The British government faces another nerve-rattling test this week as its flagship Brexit legislation is picked over once again by a restive parliament.
Grieve's amendment has already won backing from the unelected House of Lords, setting up a vote in the elected Commons. The question is by how much?
The move comes after peers voted for a second time for an amendment to the EU (Withdrawal) Bill giving the Commons a "meaningful vote" on a final Brexit deal after it was rejected last week in the lower chamber.
"It has been suggested I want to collapse the government, I do not".More news: MultiChoice finds no racism involved in Ashwin Willemse walk-out
Mr Grieve said on Tuesday that he still hoped it would be possible to come to a "sensible compromise" that would address the concerns of both sides.
Lord Hailsham said: "The government's amendment not only fails to deliver the promised meaningful vote".
Among the Tory peers who voted against the government were senior figures such as Michael Heseltine, Chris Patten and Sayeeda Warsi.
Britain is due to leave the European Union on March 29, 2019, and the bloc is frustrated with what it sees as a lack of firm proposals from the United Kingdom about future relations.
Mr Grieve said: "What I said, which was rather typically misinterpreted by some sections of the press, was - would not rejecting a deal potentially lead to the collapse of the government - and I said yes".More news: U.S. rapper XXXTentacion shot dead in Florida
"We can not let Parliament tie the Government's hands", she said at an event in Omagh, Co Tyrone.
The amendment approved in the House of Lords yesterday was based on an agreement that Grieve said he had reached in talks with Solicitor General Robert Buckland last Thursday, only for ministers to introduce changes at the last minute which Grieve said were "unacceptable".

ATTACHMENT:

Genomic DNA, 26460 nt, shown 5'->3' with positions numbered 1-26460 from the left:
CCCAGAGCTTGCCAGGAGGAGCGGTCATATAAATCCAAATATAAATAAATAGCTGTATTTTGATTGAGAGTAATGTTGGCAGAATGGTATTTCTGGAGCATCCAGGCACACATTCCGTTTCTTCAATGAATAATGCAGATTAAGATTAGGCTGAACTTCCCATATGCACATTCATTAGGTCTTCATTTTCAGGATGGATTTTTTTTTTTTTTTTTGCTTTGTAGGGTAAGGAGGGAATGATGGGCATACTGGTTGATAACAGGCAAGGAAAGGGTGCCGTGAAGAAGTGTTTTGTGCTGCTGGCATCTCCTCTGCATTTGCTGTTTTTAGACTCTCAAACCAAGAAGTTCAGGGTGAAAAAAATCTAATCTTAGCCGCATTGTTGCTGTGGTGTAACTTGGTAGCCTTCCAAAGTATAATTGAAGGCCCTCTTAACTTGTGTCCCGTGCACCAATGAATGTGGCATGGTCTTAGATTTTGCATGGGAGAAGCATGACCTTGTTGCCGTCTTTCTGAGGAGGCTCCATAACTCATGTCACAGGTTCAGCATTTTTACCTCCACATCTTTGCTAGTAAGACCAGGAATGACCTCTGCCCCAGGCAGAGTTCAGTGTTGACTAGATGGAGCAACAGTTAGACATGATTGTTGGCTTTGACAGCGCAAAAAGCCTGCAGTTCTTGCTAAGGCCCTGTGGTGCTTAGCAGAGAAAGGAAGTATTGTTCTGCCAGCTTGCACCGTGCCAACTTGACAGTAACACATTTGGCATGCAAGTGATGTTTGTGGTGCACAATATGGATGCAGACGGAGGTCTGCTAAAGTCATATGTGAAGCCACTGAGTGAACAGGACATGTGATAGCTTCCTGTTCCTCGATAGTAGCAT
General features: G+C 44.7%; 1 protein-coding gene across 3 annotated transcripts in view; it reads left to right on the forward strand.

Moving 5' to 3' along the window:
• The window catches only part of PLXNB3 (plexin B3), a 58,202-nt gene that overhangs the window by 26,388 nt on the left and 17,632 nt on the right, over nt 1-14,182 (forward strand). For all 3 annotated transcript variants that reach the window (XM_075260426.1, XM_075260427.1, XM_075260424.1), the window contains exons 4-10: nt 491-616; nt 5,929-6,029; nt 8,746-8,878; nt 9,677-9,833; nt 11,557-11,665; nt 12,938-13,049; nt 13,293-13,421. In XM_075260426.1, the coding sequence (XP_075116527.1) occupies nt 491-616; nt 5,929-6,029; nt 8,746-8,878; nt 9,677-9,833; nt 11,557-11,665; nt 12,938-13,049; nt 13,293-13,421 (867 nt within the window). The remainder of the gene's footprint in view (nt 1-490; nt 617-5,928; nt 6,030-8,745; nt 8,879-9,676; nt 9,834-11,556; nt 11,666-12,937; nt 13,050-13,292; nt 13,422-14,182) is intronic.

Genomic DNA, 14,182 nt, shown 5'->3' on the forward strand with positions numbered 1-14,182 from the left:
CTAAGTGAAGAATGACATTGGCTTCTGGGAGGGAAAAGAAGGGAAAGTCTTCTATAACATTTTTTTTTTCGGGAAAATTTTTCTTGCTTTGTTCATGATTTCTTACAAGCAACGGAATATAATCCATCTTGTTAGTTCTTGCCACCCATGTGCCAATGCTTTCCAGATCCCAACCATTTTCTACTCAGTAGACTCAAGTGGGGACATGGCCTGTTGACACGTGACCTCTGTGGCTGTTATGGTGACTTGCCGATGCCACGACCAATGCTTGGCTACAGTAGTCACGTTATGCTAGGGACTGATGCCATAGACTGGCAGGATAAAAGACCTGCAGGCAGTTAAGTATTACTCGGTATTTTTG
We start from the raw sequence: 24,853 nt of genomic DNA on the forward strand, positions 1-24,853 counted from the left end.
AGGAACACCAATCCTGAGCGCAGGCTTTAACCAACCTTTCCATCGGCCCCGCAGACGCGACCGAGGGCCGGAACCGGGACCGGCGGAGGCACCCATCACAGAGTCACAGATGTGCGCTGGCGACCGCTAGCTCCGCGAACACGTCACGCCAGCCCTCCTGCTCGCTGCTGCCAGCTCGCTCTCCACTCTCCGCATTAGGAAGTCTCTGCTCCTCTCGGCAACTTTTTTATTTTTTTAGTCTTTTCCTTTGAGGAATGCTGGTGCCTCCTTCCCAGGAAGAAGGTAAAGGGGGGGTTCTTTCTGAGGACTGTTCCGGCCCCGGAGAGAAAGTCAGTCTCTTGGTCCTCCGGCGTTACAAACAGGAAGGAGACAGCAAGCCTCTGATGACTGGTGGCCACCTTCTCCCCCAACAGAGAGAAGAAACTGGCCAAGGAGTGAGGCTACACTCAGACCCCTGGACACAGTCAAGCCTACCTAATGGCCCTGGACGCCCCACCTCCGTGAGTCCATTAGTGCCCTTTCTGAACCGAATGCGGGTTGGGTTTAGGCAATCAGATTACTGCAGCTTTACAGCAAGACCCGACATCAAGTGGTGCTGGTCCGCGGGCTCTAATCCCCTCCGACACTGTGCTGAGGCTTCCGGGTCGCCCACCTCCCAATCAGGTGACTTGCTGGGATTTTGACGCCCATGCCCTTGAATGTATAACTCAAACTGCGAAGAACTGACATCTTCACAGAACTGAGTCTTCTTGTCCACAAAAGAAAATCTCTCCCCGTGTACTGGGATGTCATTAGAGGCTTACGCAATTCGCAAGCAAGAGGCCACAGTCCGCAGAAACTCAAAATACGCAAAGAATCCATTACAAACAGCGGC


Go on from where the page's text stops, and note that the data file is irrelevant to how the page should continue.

Last week, the prime minister avoided defeat on the issue - but the would-be rebels said they were not happy with the concessions they were subsequently offered in return for not voting against the government.
He told MPs the timing of the debate was apt because at the other end of Parliament, the Lords were now exercising "an incredible amount of influence and power over the European Union (Withdrawal) Bill", as they debated amendments rejected by the House of Lords.
Alongside the number of Tory rebels, the chances of the amendment being passed in the House of Commons will also depend on how solid support is from the opposition Labour Party.More news: Trump threatens additional tariffs on $200 billion of Chinese goods
She said part of the?20 billion ($27 billion, 23 billion euros) injection would be funded by "the money we no longer spend on our annual membership subscription to the European Union".